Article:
But why I like Modsto the most, past that most of my kids, my friends, and my doctor are here, is that we look out for each other. I think that has to do a lot with there being a whole bunch of peope who love God in Modesto. We’ve got Love Modesto in April when thousands get together and do projects all over town. But that’s once a year. We also help relocate refugees through World Relief, care for the poor through a bunch of agencies. Lately, we’ve set up MOES, a tent city for the homeless, and people all over town support that, too. The Shower Shuttle folks, who offer free showers to the homeless in these really cool, decked out vans, have just added a laundry van, so the homeless can get their clothes clean. Imagine if you were on the street, how much those two blessings would mean to you. I like this part of us most because Jesus said to look out for the little guy, the one who can’t help himself. The one who, when you do something kind for him, can’t pay you back. We don’t need organizations to help us do that, by the way, or government. We can pull on our boots and do it on our own. Just a thought.
So yesterday we bought vegetable plants and flowers. It’s spring all right. We bought red and blue flowers for the blue pots – I don’t recall the names, but I’ll put a picture in here. We bought a pink rose tree to replace one that died last summer. And we bought tomatoes of all kinds, peppers of two kinds (I have to keep the hubs under control) and summer and zucchini squash. Then God rained on it all last night. Some were pretty dry, so this morning their arms are reached to heaven in thank you. Will throw in some Swiss Chard and green bean seeds for good measure. A radish or two if there’s room, green onions. My garden has gotten smaller as I’ve gotten “up there.” So there is a stopping place.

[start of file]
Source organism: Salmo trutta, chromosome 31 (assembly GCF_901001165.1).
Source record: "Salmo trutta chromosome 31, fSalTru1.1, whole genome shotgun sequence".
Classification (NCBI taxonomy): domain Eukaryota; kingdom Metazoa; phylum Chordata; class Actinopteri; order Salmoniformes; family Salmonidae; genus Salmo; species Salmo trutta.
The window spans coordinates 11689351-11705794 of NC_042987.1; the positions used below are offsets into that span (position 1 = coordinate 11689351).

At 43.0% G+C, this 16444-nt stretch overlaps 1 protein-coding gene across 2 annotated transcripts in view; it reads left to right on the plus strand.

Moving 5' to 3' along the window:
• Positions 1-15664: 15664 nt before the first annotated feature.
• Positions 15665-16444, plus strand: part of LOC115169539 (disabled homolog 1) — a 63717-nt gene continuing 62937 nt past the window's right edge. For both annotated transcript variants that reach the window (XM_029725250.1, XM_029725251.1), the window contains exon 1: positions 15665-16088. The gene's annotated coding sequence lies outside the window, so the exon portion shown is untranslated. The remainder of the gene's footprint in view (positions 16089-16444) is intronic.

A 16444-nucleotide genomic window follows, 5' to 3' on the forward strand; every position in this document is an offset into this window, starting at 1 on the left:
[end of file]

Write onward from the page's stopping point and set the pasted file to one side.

Here’s a thought. Before I put any of this in the ground, I have to prepare the ground. If you plant in weedy ground, those picker weeds strangle the good stuff. Makes me wonder about things Jesus said. He pointed out that weeds choke out good plants, but when the disciples asked Him if He wanted them to tear out the weeds, He said no, because it would tear out the good stuff too. Hmm, get the weeds first. Rocks, too. Though we don’t have much trouble with rocks. However, those weeds are prolific. Even if you thought you had every last one, just give it a week, and you’ll see you didn’t. Then I guess you gotta get them while they’re babies to avoid pulling the good stuff. But I’ve noticed they seem to mimic baby good plants. Is there a sinister force behind that? Could be.
So, what’s the point? For me, it’s about thoughts and who I am. Yeah, pretty fur stretch. But think about it. If we take a little time to converse with God before the day gets going (before we plant, so to speak) clean out the weeds, we’re going to have a better day. Then as the day goes on we stay mindful of what we’re thinking. Pick the baby dumb thoughts and toss them. What will God do with a mind garden so carefully tended?